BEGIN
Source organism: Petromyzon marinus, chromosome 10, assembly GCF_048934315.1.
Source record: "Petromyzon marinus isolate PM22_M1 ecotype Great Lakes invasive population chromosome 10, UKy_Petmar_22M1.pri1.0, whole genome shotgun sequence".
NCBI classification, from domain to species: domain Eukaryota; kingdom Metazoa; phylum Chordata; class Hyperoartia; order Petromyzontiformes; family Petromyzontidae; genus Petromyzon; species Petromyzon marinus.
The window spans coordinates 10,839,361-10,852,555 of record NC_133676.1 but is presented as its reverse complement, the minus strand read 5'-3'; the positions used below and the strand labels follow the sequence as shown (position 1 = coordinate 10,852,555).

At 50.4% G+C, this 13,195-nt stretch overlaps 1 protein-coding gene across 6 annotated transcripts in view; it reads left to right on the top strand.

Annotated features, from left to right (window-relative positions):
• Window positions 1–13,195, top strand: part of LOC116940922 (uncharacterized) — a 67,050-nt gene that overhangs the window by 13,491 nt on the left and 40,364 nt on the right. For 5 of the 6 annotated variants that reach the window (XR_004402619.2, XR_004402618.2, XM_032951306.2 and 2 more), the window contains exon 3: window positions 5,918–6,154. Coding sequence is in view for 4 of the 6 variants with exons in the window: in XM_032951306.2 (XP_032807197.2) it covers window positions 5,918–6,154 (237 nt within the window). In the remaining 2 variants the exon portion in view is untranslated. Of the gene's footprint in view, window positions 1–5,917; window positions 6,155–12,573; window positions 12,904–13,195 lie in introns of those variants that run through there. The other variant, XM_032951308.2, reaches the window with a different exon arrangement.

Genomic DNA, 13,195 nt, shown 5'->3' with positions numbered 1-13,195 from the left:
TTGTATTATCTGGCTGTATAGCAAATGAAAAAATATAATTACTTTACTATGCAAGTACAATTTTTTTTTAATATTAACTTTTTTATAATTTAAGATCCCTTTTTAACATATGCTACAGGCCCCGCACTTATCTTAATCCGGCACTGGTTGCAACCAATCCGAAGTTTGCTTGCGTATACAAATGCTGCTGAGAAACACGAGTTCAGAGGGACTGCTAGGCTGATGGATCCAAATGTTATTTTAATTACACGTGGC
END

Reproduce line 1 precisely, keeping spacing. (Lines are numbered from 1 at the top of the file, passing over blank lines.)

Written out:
Source organism: Petromyzon marinus, chromosome 10, assembly GCF_048934315.1.